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Informed Consent

Informed Consent

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Informed Consent

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  1. Informed Consent Vaughn, Chapter 5

  2. Elements of Informed Consent Vaughn lists 5 requirements for informed consent: • Competence • Adequate Disclosure • Adequate Understanding • Voluntary Decision • Consent

  3. 1: Competence Decision-making capacity* is the patient’s ability to make choices that reflect an understanding and appreciation of the nature and consequences of one’s actions and of alternative actions, and to evaluate them in relation to a person’s preferences and priorities. A patient’s decision contrary to a physician’s recommendation does not in itself indicate incapacity. –American Hospital Association *Note that the AHA is working with its own technical language of capacity rather than competency ... It will not affect this discussion

  4. 1: Competence Decision-making capacity is the patient’s ability to make choices that reflect an understanding and appreciation of the nature and consequences of one’s actions and of alternative actions, and to evaluate them in relation to a person’s preferences and priorities. A patient’s decision contrary to a physician’s recommendation does not in itself indicate incapacity. –American Hospital Association Note also that choices are not evaluated strictly in terms of consequences, but in terms of the nature of the choice … a choice might violate a life-long value, it might involve lying, it might be the breaking of a promise.

  5. 1: Competence So, back to understanding … what must a patient understand? “the [nature and] effects of the treatment on the patient’s health, life, lifestyle, religious beliefs, values, family, friends, and society…” –Garrett, p 32, my brackets This sort of understanding cannot be determined by classification alone. • Some intellectually disabled persons have the understanding described above. • Some children do as well. • Some “pleasantly confused” people in institutions qualify as competent.

  6. 1 and 4: Competence and Voluntariness Competence requires not only the ability to understand the consequences of one’s decisions, but freedom from coercion and such undue influence that would substantially diminish the freedom of the patient – Garrett, p34 Coercion = force or drugs equivalent to force Undue influence = blackmail, bribery, extreme pressure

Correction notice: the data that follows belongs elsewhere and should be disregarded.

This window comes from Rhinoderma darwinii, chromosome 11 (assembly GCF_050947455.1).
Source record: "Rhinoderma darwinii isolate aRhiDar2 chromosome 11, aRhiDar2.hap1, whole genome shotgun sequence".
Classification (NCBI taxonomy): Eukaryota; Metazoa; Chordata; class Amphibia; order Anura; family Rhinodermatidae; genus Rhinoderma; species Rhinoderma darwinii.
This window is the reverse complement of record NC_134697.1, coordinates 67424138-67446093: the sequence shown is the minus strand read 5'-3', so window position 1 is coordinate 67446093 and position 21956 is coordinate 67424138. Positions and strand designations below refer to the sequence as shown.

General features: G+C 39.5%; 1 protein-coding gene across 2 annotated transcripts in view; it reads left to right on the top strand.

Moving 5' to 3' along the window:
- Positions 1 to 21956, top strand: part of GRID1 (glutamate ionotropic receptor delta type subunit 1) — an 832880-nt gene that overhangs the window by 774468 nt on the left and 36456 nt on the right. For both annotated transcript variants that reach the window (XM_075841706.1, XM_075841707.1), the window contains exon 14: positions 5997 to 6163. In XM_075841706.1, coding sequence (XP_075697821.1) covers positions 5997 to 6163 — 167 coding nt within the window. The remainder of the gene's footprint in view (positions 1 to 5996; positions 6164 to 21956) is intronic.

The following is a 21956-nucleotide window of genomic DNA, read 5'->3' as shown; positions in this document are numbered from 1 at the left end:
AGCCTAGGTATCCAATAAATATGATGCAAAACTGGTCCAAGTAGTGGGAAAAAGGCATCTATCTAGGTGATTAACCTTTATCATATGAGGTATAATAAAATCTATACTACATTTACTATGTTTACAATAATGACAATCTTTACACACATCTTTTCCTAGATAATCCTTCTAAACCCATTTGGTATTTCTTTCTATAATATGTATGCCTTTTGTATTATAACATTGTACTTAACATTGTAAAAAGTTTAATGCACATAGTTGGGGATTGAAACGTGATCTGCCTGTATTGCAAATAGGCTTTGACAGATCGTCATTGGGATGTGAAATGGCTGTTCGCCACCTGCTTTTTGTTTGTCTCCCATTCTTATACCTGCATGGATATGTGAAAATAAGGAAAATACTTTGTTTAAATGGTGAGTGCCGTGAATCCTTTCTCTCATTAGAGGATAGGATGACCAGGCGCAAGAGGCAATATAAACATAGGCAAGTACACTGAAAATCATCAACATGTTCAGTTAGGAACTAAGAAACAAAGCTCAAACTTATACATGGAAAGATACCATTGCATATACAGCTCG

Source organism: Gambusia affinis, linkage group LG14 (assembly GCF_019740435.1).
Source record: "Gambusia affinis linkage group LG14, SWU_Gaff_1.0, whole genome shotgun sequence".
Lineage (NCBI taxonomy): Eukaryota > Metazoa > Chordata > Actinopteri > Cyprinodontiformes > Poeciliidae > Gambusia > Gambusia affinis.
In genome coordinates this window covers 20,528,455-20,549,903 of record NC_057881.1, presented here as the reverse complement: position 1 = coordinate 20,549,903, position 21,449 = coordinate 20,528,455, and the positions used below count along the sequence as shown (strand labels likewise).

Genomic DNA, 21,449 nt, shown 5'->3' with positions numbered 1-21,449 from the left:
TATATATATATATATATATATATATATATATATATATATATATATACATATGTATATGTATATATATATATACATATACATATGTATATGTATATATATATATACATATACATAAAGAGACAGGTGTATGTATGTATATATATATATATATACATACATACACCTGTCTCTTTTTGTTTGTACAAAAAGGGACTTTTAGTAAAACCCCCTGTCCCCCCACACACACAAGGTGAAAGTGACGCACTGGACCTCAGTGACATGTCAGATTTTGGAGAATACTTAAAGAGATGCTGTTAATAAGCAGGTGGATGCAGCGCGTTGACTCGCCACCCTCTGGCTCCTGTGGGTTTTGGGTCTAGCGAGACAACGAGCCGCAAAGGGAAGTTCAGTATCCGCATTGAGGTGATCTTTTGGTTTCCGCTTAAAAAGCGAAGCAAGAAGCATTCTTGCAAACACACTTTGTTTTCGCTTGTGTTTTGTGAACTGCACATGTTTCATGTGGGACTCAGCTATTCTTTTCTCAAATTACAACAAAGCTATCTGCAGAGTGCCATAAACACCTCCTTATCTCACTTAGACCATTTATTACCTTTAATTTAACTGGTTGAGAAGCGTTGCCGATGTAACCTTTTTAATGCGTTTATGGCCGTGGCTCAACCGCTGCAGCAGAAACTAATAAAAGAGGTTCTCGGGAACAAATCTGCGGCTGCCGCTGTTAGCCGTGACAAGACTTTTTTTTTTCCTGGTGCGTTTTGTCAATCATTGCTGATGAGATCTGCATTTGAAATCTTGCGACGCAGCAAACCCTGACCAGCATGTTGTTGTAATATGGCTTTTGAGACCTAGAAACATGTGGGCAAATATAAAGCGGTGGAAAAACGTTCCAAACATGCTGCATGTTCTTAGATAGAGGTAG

7. 1 and 4: Competence and Voluntariness Competence = the ability to perform a certain task The task at hand is to make a decision that reflects your values and assessment of likely outcomes Do coercion and undue influence really eliminate competence? Do they invalidate consent? Is there anything important missing in the quotation on the previous slide? Can freedom (free will) be overcome by pressure?

  8. Autonomy  Informed Consent Autonomy is self-governance Part of respecting persons is respecting their right of self-determination … the right to determine what their lives mean by use of their own judgment and decisions

  9. Autonomy  Informed Consent Protecting someone’s ability to determine who they are and what their life means requires getting their consent for medical treatment Meaningful consent requires that the patient be properly informed about treatment (unless waved … p 146) Being properly informed requires patient competency

  10. Autonomy  Informed Consent Competency requires understanding But understanding what? Vaughn (p.146) and Garrett discuss the sort of understanding required for a patient to be judged competent to give consent to a medical treatment.

  11. 2 and 3: Disclosure and Understanding Information in Informed Consent (Garrett’s wording): 4 competing rules to guide information sharing • Patient preference rule • Professional custom rule • Prudent person rule • Subjective substantial disclosure rule